15 Billion Stolen Logins From 100,000 Breaches – Reveals New Dark Web Audit


15 billion – a figure published demonstrates the stolen logins came about through the 18 months of Digital Shadow’s Security researchers. They audited the criminal’s marketplace over the dark web and found that the stolen credentials have increased 300% since the audit done previously in 2017. The audit reveals 15 billion stolen credentials from 100,000 breaches. 

Among those 15 billion records, about 5 billion are unique. These records estimate an average of $15.43 as an individual record selling. These data breaches highlight most of the compromised data belongs to banks and financial accounts which accumulate an average of $70.91 per piece. Also, about 25% of all dark web advertisements offer such records as they carry more valuable data.

In the audit, researchers have also found that the stolen credentials are provided as a service. Now instead of buying the credentials, criminals rent the identity for a particular time period for less than $10. 

The chief information security officer, Rick Holland, said in a statement,

“The sheer number of credentials available is staggering and in just over the past 1.5 years, we’ve identified and alerted our customers to some 27 million credentials – which could directly affect them,”  Also, he said, “Some of these exposed accounts can have (or have access to) incredibly sensitive information. Details exposed from one breach could be re-used to compromise accounts used elsewhere.”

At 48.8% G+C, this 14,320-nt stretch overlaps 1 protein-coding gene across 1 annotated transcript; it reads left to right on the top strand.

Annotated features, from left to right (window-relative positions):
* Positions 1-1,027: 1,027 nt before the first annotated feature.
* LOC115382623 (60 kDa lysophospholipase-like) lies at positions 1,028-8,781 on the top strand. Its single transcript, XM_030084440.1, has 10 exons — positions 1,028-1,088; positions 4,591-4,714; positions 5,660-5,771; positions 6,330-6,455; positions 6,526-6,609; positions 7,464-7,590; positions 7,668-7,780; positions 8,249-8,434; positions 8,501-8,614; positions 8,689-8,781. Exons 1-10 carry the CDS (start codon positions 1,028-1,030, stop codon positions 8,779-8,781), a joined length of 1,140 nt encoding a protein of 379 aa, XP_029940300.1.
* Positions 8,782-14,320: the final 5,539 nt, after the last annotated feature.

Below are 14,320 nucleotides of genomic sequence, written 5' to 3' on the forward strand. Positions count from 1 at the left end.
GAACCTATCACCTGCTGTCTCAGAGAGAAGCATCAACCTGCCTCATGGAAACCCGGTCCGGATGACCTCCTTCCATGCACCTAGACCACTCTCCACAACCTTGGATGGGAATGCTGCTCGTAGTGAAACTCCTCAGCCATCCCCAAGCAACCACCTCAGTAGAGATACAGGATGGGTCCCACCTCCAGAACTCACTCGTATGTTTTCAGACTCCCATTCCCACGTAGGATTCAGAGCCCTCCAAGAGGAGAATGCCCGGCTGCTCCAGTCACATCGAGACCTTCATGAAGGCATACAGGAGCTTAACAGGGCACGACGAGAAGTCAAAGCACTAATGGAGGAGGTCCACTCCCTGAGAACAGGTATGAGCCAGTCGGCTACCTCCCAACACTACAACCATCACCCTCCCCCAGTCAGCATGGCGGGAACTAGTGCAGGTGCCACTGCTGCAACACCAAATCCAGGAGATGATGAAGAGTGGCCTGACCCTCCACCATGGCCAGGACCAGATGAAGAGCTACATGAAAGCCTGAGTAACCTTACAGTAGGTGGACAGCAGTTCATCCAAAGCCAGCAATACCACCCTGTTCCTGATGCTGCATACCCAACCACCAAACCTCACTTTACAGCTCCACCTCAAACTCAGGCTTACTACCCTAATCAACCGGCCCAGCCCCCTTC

He added by giving a simple message: “Consumers should use different passwords for every account and organizations should stay ahead of the criminals by tracking where the details of their employees and customers could be compromised.”

Certified information systems security professional and senior vice president of global business and corporate development at digital identity firm ForgeRock Inc., Ben Goodman, told in a statement that passwords are traditional user authentication method for decades and that a user has an average of 130 online accounts.

“It’s unlikely that users can remember 130 unique sets of login credentials and as a result, most opt to reuse the same passwords and usernames across most if not all of their accounts,” he said. “In fact, 57% of people who have already been scammed in phishing attacks still haven’t changed their password, enabling fraudsters to leverage compromised login credentials from one account to access additional profiles with more critical data, including banking and healthcare information.”

His advice: Organizations must recognize the security risks of passwords and usernames and adopt technology to enable passwordless and username-less logins.